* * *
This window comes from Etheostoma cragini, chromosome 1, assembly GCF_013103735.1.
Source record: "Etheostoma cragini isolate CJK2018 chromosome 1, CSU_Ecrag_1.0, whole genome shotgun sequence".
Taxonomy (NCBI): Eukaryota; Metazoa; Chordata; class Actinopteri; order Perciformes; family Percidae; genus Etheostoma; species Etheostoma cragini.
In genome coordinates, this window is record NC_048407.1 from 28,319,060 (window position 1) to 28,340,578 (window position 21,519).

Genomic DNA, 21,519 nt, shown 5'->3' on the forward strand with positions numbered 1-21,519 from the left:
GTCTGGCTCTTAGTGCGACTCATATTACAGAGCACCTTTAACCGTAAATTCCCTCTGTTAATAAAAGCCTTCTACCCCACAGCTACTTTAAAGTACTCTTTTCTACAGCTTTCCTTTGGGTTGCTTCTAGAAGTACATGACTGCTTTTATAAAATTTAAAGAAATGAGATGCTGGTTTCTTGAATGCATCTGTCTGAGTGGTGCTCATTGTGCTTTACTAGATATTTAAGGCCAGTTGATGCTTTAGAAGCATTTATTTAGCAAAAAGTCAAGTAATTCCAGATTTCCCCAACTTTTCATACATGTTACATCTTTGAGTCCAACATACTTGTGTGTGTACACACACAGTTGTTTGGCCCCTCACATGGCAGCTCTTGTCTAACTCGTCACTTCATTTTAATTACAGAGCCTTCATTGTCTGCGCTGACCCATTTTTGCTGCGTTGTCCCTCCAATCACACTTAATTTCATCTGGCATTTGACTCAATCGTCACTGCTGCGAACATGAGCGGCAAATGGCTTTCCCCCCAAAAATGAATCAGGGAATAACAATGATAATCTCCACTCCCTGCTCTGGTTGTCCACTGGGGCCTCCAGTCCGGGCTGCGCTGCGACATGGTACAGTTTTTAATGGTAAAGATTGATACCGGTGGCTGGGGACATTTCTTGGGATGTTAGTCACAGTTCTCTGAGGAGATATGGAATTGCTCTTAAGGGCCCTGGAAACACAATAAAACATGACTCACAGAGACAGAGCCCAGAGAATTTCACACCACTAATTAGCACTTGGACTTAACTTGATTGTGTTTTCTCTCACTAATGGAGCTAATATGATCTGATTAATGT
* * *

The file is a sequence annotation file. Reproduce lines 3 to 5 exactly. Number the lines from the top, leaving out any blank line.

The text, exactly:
Taxonomy (NCBI): Eukaryota; Metazoa; Chordata; class Actinopteri; order Perciformes; family Percidae; genus Etheostoma; species Etheostoma cragini.
In genome coordinates, this window is record NC_048407.1 from 28,319,060 (window position 1) to 28,340,578 (window position 21,519).

Genomic DNA, 21,519 nt, shown 5'->3' on the forward strand with positions numbered 1-21,519 from the left: